Like Harvin he was a high school RB. However, unlike Harvin he was a Slot WR at WVU. So he has played in the Slot, and played very well. He garnered 1,321 and 12 TDs on 118 catches last season. Plus, he garnered 609 yard and 3 TDs on 72 Carries including the Bowl game. 

Austin is going to go higher than expected. The two main types of offense in the NFL have been the offense with West Coast principles in a Zone-Blocking scheme, and the old school vertical principles. However, a new offense is infecting the NFL, the Spread. Teams like the Pats, who have a lot of West Coast principles in a Zone-Blocking scheme, are moving more and more to three, four, and five Wide formations as their base defense. As the offenses spread more and more, the little dynamic players who can make defenders miss in space become more and more valuable. 

Austin Vs Oklahoma

Austin was a Running Back in high school. So he is still learning the WR positions. His ability to run deep routes is not what it should be in regards to his speed. He obviously returned Kicks for UWV. He was not the best KR in College. He probably will do it in the NFL, but I don't think that will be his best role (0:01). In fact with his make you miss quickness, I think he would make a better punt returner in the NFL. However, that might open him up to injuries, which you don't want to do with such a small dynamic guy. 

During the season their were so many injuries to the RB that Austin started and became the primary ball carrier for the team. It hurt his development as a WR a little, but it sure showed his toughness, heart, and durability (0:10). You can see he is lined up essentially at I-Form depth, only in the shotgun behind Bailey. He has nice hands on short and intermediate throws. He grabs this reception so naturally. Can you say, "make you miss quickness" (0:16). UWV did a ton of things to get the ball in his hands, because he is as dynamic as anybody in this Draft with the ball in his hands. Watch him plant his foot and cutback against a very highly regarded Safety, and then dance between four defenders (0:27). Jones made a nice recovery to tackle him, but Austin has those instincts that you just can't teach. 

He ran a lot right up the gut in the Option Offence. he has that knack for not taking the straight-on big hit. This time he took the big hit from behind, which is rare (0:34). Early on he ran a lot of plays that were very similar to Percy Harvin at Florida, who was also an RB in high school. They really did a nice job converting him into a Wes Welker Slot Receiver at UWV. Here he is in the Slot, with a terrific block on a bigger guy. That is an all effort block. It looks like the big guy shed him, but when the ball carrier popped outside, Austin got back underneath his pads and fought him for 20-yards down field (1:01). I think that was my favorite play of his in this game.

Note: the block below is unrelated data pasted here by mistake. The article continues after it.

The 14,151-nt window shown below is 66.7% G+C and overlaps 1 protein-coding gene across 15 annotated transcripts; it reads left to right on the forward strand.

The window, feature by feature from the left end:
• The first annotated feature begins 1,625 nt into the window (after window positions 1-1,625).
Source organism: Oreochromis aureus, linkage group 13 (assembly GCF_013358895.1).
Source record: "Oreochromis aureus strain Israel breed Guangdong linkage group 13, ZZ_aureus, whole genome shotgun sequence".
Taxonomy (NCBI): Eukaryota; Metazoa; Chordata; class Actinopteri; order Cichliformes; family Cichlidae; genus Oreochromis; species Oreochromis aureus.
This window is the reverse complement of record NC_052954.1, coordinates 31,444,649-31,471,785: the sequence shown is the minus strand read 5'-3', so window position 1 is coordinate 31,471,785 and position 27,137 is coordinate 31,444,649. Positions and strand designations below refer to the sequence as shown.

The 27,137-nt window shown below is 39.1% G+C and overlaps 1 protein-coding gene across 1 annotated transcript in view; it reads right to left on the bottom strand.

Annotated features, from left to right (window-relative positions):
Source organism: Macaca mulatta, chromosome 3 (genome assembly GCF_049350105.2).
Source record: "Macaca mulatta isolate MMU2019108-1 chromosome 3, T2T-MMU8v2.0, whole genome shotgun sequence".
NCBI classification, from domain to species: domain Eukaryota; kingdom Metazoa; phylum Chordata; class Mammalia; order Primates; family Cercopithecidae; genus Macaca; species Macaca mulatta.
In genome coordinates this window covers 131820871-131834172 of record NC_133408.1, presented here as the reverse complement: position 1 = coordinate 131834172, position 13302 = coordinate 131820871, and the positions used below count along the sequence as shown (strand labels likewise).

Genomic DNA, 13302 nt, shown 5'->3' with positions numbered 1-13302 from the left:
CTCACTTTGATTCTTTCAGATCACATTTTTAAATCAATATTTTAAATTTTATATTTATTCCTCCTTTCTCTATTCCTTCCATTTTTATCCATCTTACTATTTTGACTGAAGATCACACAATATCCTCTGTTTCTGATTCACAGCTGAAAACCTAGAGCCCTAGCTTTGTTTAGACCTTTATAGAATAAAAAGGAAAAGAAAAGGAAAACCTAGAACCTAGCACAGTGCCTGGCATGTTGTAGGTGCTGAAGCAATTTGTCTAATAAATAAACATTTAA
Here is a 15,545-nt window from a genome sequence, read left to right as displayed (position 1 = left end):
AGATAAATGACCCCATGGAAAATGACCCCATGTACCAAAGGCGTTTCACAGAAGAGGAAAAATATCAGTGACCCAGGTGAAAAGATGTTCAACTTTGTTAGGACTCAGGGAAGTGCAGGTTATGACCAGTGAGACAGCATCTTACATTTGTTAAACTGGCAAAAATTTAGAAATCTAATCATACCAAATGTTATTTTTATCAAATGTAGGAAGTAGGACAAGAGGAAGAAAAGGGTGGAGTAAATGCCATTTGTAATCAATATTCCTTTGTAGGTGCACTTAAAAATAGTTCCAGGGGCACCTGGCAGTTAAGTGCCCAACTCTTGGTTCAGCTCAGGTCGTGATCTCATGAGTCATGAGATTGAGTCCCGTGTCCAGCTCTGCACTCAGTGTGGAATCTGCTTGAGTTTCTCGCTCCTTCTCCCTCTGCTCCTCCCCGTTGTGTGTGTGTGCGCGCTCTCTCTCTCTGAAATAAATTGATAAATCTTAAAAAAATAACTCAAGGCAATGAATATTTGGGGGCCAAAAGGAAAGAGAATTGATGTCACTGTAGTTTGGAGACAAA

He is so quick at finding the little Seam and slicing through it (1:12). He just keeps slicing through the line, and almost spun it for a big one. Reminds me a little of Woodhead on that run (1:20). This is where they misused him. The Option offense too often calls for the RB to just go straight up the gut, with the QB threaten the edge. This is a guy you want springing to the sideline. Anytime he is sprinting to the sideline the offense is winning. Just watch defenders try and catch him in the open field (1:28). One of the reason he is so durable is that he knows when to go down, and when to hop out of bounds. He is completely corralled by defenders, so he gets everything he can and hops out of bounds without ever really being touched (1:40). He is so subtle, quick, and has such great lateral burst in space; Defenders just can't run at him full speed, or he will juke their jocks off. First, watch the subtle move to trap the D-End inside the ORT block. Jefferson has him lined up again, and he plants a foot, and explodes laterally around him. Then he gets what he can and hops out of bounds. He could have gotten a yard or two more, and taken the big hit on the last two plays. However, you take enough of those big hits and you're on the sideline just asked Julian Edelman, and now Danny Amendola. He goes virtually untouched again for another long TD, and scoots out of bounds (1:50). Little guys have to learn how to survive the brutality of the NFL. Something this kid learned early.